WASHINGTON -- Massive crowds formed in the nation's capital for Saturday's March for Our Lives event, but exactly how many people turned out for the student-led call for an end to gun violence?
It's hard to say.
When asked for comment, march organizers only cited "reports published by major news organizations [that] put the crowd size at 850,000 people." (ABC is not one of those organizations).
Estimating crowd size is a difficult task, and even numbers produced by various media outlets and analysts vary widely, with some as low as 200,000 and others closer to the march's official estimate. Event organizers had applied for a permit for 500,000 attendees.
The National Park Service used to analyze aerial images of large events and rallies and produce an official crowd size estimate based on how tightly packed the crowd was, according to the Associated Press, but the agency stopped releasing those figures after the Million Man March. Organizer Louis Farrakhan threatened a lawsuit and alleged that racism and white supremacy led the agency to underestimate the crowd size, which varied widely among different sources.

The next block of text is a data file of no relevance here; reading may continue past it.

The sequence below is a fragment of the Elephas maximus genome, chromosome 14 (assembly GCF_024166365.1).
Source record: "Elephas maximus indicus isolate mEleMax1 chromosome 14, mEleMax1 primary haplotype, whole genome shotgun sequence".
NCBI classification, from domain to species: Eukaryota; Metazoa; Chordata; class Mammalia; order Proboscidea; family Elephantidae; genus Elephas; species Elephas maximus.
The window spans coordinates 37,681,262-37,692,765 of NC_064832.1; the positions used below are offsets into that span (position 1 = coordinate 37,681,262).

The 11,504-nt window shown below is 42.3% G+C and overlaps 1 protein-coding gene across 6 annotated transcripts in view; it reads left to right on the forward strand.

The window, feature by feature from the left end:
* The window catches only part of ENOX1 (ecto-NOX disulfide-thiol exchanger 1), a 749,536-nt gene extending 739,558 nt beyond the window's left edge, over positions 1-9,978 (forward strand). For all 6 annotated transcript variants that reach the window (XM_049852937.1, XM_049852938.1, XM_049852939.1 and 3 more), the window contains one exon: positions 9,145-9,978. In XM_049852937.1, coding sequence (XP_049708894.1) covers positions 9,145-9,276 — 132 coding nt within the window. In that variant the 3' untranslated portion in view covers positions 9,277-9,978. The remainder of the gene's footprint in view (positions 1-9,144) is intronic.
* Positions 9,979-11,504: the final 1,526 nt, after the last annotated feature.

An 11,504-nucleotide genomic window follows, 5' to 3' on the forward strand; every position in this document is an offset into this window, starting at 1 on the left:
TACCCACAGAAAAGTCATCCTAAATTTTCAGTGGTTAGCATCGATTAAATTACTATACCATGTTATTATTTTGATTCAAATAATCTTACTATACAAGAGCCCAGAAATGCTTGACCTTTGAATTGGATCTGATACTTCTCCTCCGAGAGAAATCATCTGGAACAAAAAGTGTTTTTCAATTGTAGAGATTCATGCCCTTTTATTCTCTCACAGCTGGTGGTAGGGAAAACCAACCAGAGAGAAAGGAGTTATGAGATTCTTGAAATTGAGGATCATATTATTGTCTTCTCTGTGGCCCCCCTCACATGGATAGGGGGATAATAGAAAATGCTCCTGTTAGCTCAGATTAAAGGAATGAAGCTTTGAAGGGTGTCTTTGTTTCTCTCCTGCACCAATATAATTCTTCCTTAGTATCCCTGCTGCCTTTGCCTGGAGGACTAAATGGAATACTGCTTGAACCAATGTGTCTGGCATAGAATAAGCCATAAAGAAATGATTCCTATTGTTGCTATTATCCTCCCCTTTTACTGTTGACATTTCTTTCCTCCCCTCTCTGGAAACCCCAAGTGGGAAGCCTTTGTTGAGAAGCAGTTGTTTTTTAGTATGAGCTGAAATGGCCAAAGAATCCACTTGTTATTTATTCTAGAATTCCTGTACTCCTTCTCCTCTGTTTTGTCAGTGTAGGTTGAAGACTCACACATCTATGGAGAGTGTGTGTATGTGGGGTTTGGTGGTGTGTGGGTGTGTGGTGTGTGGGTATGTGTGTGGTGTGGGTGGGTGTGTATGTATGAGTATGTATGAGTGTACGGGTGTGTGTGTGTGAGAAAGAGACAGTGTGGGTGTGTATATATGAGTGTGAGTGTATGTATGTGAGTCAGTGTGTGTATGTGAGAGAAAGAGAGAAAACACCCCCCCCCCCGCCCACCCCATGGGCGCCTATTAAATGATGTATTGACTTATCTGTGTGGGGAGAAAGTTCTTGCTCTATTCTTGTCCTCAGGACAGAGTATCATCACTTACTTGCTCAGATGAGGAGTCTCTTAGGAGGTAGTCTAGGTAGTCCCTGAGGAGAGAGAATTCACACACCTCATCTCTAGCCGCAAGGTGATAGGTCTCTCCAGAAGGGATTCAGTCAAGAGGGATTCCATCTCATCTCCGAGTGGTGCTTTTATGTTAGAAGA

Washington's Metropolitan Police Department also has yet to release any official crowd estimate.
In the absence of an official figure, some other attendance gauges have emerged. WMATA, the local agency in Washington responsible for the city's metro system, reported total ticketed ridership at 558,735 for the entire day, which it said at midday was two-and-a-half times the volume of a normal Saturday.
That figure, of course, also includes riders within the city who weren't traveling to or from the march, and there were demonstrators who don't take Metro to the march.
For comparison, the agency reported daily ridership above 1 million during President Barack Obama's inauguration in 2009 and the Women's March on Washington in 2017. The agency also saw ridership in the 800,000s on several days in recent years when there were multiple large-scale events happening in the city, like the National Cherry Blossom Festival, Washington Nationals and Wizards games and local concerts and conferences, according to the Washington Post.
Authorities in other cities did release firmer March for Our Lives attendance figures, with 175,000 demonstrators turning out in New York, 30,000 in Atlanta and Pittsburgh and 15,000 in Houston and Parkland, Florida, ABC News reported.